New regulation driving responsible sourcing

Grassroots as well as top-down action is needed to secure the mineral chain and the race to net zero

The price of cobalt is on the rise, driven by the increasing demand from electric vehicle makers and the consumers who want to drive them. Much of this rare mineral comes from the Democratic Republic of Congo.

This perfectly encapsulates the immense challenges of our compromised tech transition, with implications from the artisanal miner through to the consumer.

But the issue of mineral supply chains has long been on the radar of regulators and international standard setters.

In April the OECD hosted the 14th Forum on Responsible Mineral Supply Chains, also marking a decade of the implementation of the Due Diligence Guidance for Responsible Mineral Supply Chains.

In parallel there is also a significant global focus on the climate and net zero, especially with COP26 taking place in November, hosted by the UK.

The Biden Administration is also paying particular attention to mineral supply chains because of the emphasis it is putting on its climate and technology policies.

The European Union – like many other countries – is aiming for net-zero emissions by 2050. Separately it also implemented the EU Conflict Minerals Regulation applying to importers of tin, tantalum, tungsten and gold at the start of this year.

The EU is going a step further with a wave of new regulation to hit this net zero target. From 2023 all batteries imported into EU will require their carbon footprint to be recorded; from 2027 there will be maximum thresholds for this carbon from batteries; and from 2030 there will be minimum thresholds of recycled metals (such as cobalt, tin and lithium).

As of today, despite the best intentions of this regulatory drive, it is just not possible. In order to measure a carbon footprint on a battery you must record carbon output at the mine site, through processing facilities, through secondary processors, into battery component manufacturers, battery manufacturers and finally into electric cars. This is incredibly complex when you consider there are well more than one million mine sites around the world.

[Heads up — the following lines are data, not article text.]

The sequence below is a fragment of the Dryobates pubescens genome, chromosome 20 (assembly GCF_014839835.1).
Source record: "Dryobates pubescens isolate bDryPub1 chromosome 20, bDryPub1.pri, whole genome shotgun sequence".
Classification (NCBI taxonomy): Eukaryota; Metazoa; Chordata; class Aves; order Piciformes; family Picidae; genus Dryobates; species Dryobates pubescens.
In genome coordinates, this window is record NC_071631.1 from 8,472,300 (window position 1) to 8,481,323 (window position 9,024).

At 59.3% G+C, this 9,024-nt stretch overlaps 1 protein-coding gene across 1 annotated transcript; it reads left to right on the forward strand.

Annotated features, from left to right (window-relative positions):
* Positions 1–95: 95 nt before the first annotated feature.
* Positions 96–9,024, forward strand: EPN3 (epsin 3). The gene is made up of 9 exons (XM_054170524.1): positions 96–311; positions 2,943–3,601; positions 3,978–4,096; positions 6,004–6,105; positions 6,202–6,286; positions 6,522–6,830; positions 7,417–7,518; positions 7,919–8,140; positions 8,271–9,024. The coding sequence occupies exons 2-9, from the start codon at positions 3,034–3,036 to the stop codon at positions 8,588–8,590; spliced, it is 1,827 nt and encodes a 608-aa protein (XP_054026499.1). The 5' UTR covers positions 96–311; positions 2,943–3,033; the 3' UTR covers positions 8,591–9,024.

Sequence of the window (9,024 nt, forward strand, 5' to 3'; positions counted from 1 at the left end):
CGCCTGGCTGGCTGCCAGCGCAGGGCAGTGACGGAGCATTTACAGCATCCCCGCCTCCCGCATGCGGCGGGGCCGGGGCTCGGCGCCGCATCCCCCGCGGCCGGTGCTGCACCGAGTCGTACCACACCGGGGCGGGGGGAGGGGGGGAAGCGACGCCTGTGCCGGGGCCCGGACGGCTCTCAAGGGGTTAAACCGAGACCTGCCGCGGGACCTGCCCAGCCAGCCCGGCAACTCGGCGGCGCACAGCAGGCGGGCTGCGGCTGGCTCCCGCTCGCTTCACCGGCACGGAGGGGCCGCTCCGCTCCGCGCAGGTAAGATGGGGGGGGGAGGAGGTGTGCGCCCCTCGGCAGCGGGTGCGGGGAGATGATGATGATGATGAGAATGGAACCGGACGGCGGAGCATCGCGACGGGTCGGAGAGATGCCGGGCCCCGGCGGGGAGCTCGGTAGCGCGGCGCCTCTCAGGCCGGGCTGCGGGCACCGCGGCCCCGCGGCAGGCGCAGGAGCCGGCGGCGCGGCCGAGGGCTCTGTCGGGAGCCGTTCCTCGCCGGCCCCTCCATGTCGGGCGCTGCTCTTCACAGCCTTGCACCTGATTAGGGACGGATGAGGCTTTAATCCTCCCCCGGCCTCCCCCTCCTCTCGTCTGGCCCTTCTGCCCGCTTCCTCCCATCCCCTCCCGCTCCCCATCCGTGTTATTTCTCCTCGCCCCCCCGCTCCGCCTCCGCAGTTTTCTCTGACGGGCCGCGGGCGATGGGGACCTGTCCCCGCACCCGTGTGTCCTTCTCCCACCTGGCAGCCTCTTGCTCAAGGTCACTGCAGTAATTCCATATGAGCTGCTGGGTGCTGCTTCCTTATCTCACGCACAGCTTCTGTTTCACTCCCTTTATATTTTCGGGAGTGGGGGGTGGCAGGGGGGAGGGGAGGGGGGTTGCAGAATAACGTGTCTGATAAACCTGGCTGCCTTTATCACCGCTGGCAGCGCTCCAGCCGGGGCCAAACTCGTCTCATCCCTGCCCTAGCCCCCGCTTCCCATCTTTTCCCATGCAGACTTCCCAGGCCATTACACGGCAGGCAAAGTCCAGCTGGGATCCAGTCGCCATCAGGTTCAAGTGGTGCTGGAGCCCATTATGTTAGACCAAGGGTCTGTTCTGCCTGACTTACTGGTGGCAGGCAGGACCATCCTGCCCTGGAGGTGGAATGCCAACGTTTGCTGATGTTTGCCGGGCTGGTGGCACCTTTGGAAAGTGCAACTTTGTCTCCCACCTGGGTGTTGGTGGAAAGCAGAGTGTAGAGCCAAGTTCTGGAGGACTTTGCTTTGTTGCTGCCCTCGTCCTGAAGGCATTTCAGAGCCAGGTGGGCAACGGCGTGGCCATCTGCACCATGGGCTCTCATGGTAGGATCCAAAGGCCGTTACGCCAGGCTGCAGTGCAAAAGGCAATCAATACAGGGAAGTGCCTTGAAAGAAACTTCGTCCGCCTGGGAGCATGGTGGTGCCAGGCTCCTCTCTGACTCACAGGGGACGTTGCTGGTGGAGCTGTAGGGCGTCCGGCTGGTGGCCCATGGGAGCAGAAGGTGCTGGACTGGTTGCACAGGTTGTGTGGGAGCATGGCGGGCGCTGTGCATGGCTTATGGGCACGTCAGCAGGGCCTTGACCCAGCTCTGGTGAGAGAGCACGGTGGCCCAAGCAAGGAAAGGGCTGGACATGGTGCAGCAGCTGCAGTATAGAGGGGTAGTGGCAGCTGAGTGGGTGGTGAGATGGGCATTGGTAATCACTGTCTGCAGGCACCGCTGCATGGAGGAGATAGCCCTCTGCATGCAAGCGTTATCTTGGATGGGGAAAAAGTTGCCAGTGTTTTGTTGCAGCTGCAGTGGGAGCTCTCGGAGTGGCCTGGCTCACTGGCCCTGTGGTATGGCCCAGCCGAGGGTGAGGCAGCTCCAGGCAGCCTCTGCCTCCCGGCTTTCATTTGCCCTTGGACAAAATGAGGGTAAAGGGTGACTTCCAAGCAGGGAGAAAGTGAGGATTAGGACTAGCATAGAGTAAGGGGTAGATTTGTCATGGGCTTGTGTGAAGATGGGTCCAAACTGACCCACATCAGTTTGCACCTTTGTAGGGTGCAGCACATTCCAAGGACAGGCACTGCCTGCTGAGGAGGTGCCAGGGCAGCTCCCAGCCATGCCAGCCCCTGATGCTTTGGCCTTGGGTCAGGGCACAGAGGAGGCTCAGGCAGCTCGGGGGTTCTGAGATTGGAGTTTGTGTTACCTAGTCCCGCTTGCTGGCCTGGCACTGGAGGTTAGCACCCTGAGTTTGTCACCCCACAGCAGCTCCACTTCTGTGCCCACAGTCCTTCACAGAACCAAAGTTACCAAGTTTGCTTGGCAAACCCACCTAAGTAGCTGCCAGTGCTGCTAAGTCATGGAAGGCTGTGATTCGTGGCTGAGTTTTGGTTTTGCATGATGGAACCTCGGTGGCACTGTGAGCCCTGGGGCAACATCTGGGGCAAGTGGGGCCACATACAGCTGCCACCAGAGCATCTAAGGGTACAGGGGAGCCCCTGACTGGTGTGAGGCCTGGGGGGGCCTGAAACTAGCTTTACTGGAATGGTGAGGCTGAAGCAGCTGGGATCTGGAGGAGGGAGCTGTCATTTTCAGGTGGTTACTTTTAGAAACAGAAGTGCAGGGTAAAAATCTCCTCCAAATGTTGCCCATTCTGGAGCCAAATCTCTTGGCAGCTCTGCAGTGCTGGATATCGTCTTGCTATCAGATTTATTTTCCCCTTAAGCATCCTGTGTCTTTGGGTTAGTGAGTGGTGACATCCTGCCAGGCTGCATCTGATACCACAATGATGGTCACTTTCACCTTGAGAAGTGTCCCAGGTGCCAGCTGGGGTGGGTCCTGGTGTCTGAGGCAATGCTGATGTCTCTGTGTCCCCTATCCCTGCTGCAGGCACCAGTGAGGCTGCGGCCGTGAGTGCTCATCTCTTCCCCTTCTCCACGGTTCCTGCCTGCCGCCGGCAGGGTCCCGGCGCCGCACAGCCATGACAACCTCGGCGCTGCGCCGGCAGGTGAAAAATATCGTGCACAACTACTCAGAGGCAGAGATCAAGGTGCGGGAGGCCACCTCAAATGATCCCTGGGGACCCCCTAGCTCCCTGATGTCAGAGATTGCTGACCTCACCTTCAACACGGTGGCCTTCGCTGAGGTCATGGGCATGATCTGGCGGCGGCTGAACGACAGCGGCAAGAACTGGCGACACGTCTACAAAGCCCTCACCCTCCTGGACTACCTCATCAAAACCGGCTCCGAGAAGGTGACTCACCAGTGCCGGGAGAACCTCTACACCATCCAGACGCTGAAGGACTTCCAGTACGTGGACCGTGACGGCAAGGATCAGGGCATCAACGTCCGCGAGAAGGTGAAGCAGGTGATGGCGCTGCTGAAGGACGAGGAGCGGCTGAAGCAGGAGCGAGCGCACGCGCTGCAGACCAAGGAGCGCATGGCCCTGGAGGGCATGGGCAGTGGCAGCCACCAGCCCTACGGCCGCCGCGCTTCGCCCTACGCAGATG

This supra-national and national focus on minerals is really important in terms of setting the frameworks for ensuring responsibility and transparency are the key elements in the extraction of minerals.

But as well as action at 30,000 feet, there also has to be action on the ground.

There are options available to us today that weren’t possible when the OECD hosted the first Forum on Responsible Mineral Supply Chains over a decade ago.

That is what Minexx does. We secure the mineral supply chain from the moment a mineral comes out of the earth to the moment it is used in a piece of technology, using a blockchain platform to bring traceability, transparency and trust.

Earlier this year – and in a world first – we exported minerals with full financial transparency and traceability from the Democratic Republic of Congo, by processing $250k of blockchain certified payments, powered by Finboot’s MARCO platform.

As we develop, artisanal miners will get access to finance, services, equipment and a fair market.

There is a tremendous opportunity to redesign the ecosystem for the better, from the ground up as well as the top down, benefiting the miners, smelters, traders, governments and tech companies. This is about bringing 21st century sophistication to the most unsophisticated $100bn market in the world – and this applies as much to the regulators as it does to those, like us, who are operational on the ground.

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